(The Center Square) – While raising Pennsylvania’s minimum wage remains a priority among Democrats, the latest proposal to do so comes from another source – Sen. Dan Laughlin, a Republican who represents Erie County.
Laughlin said his measure would raise the rate from $7.25 to $10 an hour. Tipped wages likewise would rise from $2.83 to $5. And, crucially, he said, the rates would be tied to inflation and rise gradually – preventing sudden shocks to small businesses when legislators decide to increase the rate every few years.
“I have heard from my constituents and have listened to both sides of the political aisle,” he said. "It is definitely time that we address the issue and I believe my bill is the most responsible way to approach it.”
Gov. Tom Wolf advocated for a seven year phase-in to $15 an hour in his latest spending plan, but the idea remains unpopular with the Republicans who control the House and Senate. Many lawmakers in the majority party consider the economic climate too fragile after more than a year of pandemic restrictions to consider any policies that raise costs for small businesses.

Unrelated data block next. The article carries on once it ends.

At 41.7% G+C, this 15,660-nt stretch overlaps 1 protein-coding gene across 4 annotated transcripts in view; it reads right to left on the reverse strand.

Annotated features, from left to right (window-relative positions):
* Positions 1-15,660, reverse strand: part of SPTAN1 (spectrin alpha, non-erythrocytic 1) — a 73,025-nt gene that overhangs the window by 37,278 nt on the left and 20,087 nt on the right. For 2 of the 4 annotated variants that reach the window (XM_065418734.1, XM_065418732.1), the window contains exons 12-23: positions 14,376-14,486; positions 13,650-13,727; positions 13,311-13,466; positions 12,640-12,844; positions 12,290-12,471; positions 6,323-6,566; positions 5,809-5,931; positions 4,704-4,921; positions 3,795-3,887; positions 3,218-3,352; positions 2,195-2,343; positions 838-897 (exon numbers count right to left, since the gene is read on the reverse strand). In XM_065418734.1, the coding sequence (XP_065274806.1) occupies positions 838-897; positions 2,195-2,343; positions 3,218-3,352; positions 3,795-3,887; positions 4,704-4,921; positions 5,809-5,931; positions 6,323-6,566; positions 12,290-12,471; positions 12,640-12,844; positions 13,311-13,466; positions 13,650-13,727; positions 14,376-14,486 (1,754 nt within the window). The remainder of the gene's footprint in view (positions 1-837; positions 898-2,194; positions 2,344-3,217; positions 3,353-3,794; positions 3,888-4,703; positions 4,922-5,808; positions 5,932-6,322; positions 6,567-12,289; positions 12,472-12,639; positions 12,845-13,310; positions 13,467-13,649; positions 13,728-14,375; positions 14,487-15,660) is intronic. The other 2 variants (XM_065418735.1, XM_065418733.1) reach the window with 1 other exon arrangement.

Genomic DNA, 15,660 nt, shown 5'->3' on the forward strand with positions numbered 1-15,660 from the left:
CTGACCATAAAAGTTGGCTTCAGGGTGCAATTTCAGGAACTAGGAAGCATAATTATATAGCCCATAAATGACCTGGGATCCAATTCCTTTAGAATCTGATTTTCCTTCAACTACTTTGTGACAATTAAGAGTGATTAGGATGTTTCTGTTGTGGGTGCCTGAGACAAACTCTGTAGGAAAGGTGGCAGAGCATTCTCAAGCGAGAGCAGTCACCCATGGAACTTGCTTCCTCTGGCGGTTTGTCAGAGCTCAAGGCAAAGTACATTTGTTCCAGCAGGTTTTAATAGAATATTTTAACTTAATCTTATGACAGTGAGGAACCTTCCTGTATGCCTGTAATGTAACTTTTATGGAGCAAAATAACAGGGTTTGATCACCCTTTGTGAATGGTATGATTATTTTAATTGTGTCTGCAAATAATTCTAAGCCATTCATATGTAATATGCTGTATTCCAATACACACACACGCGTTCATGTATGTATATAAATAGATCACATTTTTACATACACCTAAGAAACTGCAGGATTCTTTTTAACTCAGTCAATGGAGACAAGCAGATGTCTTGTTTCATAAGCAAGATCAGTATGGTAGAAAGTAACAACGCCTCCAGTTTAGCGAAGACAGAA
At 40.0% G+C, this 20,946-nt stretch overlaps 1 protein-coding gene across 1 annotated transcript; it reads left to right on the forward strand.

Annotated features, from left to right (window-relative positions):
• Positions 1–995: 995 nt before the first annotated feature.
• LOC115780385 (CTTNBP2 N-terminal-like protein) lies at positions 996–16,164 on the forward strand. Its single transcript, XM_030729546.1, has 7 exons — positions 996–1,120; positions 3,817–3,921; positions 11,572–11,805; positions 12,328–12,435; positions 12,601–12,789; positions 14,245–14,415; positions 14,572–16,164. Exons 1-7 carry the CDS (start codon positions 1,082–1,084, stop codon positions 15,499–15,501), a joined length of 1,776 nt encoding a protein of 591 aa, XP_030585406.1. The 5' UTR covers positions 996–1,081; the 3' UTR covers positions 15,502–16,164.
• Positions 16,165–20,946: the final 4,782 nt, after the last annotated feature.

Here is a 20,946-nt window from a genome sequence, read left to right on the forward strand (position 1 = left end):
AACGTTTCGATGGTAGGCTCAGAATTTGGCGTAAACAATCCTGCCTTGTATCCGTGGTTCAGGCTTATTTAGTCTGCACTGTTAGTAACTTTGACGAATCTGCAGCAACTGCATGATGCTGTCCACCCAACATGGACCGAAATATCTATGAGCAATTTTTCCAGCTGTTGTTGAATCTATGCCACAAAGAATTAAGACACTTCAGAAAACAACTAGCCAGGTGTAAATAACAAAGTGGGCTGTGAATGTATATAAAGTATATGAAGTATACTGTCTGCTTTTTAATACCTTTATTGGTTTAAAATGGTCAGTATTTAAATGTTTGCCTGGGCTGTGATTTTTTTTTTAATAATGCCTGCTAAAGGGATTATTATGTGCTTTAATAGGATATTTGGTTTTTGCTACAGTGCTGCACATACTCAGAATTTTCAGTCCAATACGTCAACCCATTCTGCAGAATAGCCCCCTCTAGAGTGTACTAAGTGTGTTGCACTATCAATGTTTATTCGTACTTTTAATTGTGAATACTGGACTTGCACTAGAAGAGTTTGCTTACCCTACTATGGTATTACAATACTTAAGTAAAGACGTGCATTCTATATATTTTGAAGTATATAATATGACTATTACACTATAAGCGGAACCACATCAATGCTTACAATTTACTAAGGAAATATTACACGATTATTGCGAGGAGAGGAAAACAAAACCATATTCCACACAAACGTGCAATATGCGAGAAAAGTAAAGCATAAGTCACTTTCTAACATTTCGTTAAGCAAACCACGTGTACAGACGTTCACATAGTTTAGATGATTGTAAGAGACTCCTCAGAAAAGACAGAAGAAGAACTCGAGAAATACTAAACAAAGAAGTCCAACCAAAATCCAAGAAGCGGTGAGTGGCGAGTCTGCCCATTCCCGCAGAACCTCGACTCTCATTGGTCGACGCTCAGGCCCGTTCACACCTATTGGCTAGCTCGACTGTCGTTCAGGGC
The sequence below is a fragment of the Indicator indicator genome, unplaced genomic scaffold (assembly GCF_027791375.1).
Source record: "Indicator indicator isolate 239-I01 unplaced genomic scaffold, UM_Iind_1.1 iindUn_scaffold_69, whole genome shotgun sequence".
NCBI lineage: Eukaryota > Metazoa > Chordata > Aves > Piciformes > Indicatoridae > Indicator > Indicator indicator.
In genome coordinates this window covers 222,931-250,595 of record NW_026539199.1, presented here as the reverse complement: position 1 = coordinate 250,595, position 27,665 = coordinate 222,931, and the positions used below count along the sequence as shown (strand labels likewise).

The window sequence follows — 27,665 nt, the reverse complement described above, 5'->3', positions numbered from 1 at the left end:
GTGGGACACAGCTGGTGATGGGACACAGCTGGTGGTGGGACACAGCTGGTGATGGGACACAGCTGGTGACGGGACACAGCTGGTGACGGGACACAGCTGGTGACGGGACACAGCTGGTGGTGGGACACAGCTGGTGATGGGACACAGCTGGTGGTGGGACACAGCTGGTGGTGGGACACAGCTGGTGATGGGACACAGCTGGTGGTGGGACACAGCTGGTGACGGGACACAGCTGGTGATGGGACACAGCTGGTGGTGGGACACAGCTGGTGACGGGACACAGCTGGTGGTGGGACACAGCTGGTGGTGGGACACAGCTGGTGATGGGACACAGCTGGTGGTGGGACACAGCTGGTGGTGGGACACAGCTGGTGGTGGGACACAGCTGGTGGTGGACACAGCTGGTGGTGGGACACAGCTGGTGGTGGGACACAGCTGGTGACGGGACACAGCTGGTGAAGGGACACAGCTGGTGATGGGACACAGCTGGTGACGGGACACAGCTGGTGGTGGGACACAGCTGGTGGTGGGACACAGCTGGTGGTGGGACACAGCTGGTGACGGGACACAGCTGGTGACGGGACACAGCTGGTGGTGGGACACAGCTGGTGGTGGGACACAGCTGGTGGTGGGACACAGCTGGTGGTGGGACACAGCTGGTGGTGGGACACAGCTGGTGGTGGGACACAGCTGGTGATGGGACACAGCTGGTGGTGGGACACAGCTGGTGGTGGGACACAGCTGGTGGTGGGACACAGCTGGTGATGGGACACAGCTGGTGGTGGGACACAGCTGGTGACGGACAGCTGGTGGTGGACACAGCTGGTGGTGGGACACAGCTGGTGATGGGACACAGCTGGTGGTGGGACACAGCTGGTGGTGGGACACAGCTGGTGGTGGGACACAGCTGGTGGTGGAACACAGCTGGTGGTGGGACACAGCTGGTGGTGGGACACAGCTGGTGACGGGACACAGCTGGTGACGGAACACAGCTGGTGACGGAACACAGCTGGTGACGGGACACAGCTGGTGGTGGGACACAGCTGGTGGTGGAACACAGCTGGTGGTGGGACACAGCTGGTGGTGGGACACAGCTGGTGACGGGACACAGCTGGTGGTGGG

Wolf says stifling wages to boost profits is “bad for business” and that his proposal would lift more than 1 million workers out of poverty. Estimates from the Independent Fiscal Office suggest that raising the wage would increase economic growth – at an unknown cost to employers.
Laughlin said his proposal finds the middle ground. It includes measures that would preserve entry-level jobs for high school students and others new to the workforce, while still increasing wages to better align with the current cost of living.
“I think it’s a very pragmatic approach to an issue we have in Pennsylvania,” he told The Center Square on Wednesday. “I think this is the right approach, and I think this is the right time to do it.”
He said he’s heard from other Republicans who support the plan, including his prime co-sponsor, Sen. Pat Browne, R-Lehigh. Browne also chairs the Senate Appropriations Committee.
"He obviously carries a lot of weight in the [Republican] caucus,” Laughlin said. "We have a legitimate shot at getting this done and getting this through the House, too.”
In 2019, Senate leadership struck a deal with the Wolf administration to raise the minimum wage to $9.50 by 2022. The House never considered the bill and it died with the last legislative session. The General Assembly hasn't approved a minimum wage increase since it raised it to $7.25 in 2009.
Laughlin said he knows the bill doesn’t “play well in everyone’s district.”
“We are not trying to kill jobs here, but we are trying to raise the floor a little bit,” he said. “Tying it to the inflation index so that it just rises gradually – most of the small businesses I’ve talked to said they would prefer that.”